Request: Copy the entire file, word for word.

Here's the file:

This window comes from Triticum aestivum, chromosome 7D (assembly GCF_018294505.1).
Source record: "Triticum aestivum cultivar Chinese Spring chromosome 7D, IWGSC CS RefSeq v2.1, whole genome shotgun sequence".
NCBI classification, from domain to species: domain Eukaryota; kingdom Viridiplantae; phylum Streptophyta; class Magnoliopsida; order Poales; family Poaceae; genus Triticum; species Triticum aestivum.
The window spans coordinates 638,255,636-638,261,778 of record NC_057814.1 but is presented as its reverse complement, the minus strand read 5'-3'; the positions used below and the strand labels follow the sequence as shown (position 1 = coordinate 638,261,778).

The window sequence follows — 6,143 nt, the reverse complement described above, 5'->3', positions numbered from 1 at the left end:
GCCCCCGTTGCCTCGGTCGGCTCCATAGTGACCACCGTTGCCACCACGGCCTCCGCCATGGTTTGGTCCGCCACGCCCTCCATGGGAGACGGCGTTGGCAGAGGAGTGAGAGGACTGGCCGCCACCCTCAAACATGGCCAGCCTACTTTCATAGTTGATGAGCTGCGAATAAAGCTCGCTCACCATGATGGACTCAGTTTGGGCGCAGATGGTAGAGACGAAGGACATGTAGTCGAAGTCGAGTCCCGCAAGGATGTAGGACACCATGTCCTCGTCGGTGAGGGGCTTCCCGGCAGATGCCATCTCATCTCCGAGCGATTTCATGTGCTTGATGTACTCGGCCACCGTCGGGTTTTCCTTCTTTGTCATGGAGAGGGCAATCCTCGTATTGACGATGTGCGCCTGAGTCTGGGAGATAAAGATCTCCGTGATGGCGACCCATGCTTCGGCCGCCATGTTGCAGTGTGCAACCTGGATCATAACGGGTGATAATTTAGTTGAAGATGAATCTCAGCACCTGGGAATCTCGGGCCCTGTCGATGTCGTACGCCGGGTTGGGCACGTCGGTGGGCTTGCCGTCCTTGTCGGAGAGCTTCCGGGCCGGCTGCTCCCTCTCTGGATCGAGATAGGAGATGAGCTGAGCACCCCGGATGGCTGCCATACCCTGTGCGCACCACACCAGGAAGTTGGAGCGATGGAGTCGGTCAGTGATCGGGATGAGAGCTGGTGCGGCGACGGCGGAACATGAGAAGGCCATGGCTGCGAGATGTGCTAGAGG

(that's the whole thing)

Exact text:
This window comes from Triticum aestivum, chromosome 7D (assembly GCF_018294505.1).
Source record: "Triticum aestivum cultivar Chinese Spring chromosome 7D, IWGSC CS RefSeq v2.1, whole genome shotgun sequence".
NCBI classification, from domain to species: domain Eukaryota; kingdom Viridiplantae; phylum Streptophyta; class Magnoliopsida; order Poales; family Poaceae; genus Triticum; species Triticum aestivum.
The window spans coordinates 638,255,636-638,261,778 of record NC_057814.1 but is presented as its reverse complement, the minus strand read 5'-3'; the positions used below and the strand labels follow the sequence as shown (position 1 = coordinate 638,261,778).

The window sequence follows — 6,143 nt, the reverse complement described above, 5'->3', positions numbered from 1 at the left end:
GCCCCCGTTGCCTCGGTCGGCTCCATAGTGACCACCGTTGCCACCACGGCCTCCGCCATGGTTTGGTCCGCCACGCCCTCCATGGGAGACGGCGTTGGCAGAGGAGTGAGAGGACTGGCCGCCACCCTCAAACATGGCCAGCCTACTTTCATAGTTGATGAGCTGCGAATAAAGCTCGCTCACCATGATGGACTCAGTTTGGGCGCAGATGGTAGAGACGAAGGACATGTAGTCGAAGTCGAGTCCCGCAAGGATGTAGGACACCATGTCCTCGTCGGTGAGGGGCTTCCCGGCAGATGCCATCTCATCTCCGAGCGATTTCATGTGCTTGATGTACTCGGCCACCGTCGGGTTTTCCTTCTTTGTCATGGAGAGGGCAATCCTCGTATTGACGATGTGCGCCTGAGTCTGGGAGATAAAGATCTCCGTGATGGCGACCCATGCTTCGGCCGCCATGTTGCAGTGTGCAACCTGGATCATAACGGGTGATAATTTAGTTGAAGATGAATCTCAGCACCTGGGAATCTCGGGCCCTGTCGATGTCGTACGCCGGGTTGGGCACGTCGGTGGGCTTGCCGTCCTTGTCGGAGAGCTTCCGGGCCGGCTGCTCCCTCTCTGGATCGAGATAGGAGATGAGCTGAGCACCCCGGATGGCTGCCATACCCTGTGCGCACCACACCAGGAAGTTGGAGCGATGGAGTCGGTCAGTGATCGGGATGAGAGCTGGTGCGGCGACGGCGGAACATGAGAAGGCCATGGCTGCGAGATGTGCTAGAGG